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Iowa Law Review




Pedestrians have been getting the short end of the stick in street policies and regulations. Drivers and cars dominate our streets even though automobiles’ externalities kill thousands of people every year. Given the environmental, health, safety, and community effects of cars, municipalities should embrace a policy that puts pedestrians at the center and produces more miles of wider, well-maintained sidewalks. Sidewalks make communities greener, healthier, safer, more socially connected, and even, wealthier. COVID-19 lockdowns have shown both the relevance of sidewalks, as well as the possibility of pedestrians regaining space currently allocated to cars by widening sidewalks.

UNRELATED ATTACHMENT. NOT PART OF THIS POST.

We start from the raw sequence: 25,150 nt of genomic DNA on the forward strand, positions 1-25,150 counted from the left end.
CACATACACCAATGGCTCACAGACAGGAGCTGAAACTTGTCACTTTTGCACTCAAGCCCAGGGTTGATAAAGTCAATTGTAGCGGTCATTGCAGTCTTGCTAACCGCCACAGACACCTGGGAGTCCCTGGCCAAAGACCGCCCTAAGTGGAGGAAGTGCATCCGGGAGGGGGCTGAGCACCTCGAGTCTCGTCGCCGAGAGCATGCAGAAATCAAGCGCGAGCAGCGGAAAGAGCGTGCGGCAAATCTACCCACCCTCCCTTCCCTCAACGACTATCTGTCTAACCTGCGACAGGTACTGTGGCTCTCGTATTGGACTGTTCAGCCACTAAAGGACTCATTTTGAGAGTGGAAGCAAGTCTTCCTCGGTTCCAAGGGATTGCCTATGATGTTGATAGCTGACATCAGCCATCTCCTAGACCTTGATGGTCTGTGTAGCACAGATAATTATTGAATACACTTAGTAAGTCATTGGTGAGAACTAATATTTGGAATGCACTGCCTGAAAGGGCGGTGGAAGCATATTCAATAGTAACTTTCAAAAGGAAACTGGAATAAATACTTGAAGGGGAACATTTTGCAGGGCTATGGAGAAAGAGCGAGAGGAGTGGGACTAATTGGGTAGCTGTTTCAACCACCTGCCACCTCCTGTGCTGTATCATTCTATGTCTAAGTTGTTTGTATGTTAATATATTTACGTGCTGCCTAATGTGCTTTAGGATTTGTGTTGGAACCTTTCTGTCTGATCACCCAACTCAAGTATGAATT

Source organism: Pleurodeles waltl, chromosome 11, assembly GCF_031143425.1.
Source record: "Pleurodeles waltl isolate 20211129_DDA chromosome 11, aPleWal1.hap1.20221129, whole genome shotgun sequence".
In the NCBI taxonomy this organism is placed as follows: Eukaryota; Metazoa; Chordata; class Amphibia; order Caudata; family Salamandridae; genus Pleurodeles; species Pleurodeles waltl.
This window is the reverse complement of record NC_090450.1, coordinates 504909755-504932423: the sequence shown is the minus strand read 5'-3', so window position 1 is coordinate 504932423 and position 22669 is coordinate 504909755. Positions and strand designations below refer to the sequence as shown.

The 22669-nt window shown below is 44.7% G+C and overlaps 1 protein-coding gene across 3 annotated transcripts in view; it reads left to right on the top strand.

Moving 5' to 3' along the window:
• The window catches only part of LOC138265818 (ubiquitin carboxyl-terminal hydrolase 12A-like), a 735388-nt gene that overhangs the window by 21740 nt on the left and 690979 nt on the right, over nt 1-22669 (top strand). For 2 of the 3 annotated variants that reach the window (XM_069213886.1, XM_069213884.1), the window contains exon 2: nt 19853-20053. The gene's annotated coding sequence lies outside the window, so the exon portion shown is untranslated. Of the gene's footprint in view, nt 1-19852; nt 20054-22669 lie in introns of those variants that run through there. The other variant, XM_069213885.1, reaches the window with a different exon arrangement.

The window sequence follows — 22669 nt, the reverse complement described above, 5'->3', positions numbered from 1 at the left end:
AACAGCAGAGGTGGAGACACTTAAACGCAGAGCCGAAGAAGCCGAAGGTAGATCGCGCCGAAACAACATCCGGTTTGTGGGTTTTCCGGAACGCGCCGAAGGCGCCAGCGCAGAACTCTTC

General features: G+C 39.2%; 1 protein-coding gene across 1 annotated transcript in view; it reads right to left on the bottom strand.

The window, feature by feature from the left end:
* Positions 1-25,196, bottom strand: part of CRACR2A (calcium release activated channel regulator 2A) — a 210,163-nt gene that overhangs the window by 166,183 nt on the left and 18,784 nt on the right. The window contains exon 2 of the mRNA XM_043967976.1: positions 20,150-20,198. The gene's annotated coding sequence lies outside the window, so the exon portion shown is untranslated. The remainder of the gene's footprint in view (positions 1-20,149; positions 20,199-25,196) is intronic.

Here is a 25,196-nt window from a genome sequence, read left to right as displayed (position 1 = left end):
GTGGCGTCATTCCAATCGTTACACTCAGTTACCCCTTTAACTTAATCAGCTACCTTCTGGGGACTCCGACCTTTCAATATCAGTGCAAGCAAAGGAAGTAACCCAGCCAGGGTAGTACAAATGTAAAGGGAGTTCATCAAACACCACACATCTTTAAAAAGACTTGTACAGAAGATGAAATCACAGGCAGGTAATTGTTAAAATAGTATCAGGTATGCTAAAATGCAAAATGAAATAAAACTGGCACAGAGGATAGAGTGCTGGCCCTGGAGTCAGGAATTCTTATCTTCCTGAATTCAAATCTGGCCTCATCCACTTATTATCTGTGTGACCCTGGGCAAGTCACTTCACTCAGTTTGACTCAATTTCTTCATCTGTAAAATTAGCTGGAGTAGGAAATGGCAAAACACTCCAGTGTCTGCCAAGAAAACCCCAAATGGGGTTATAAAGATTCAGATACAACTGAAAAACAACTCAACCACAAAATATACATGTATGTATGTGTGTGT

This Essay identifies, first, the benefits of and potential arguments against more sidewalks. Second, it analyzes the current approach to adding sidewalks to neighborhoods without them or widening existing sidewalks. It shows the disparities created by shouldering homeowners with the responsibility of building, maintaining, and repairing sidewalks and advocates for the socialization of sidewalks’ cost. It also advocates for sidewalks reclaiming space today occupied by parked or running automobiles. Third, regarding new developments, this Essay proposes an approach mirroring technology- forcing environmental regulations that will require developers to not only not serve future road demand, but also actually reduce it by increasing the walkability score of the development and the surrounding area.

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University of Iowa College of Law

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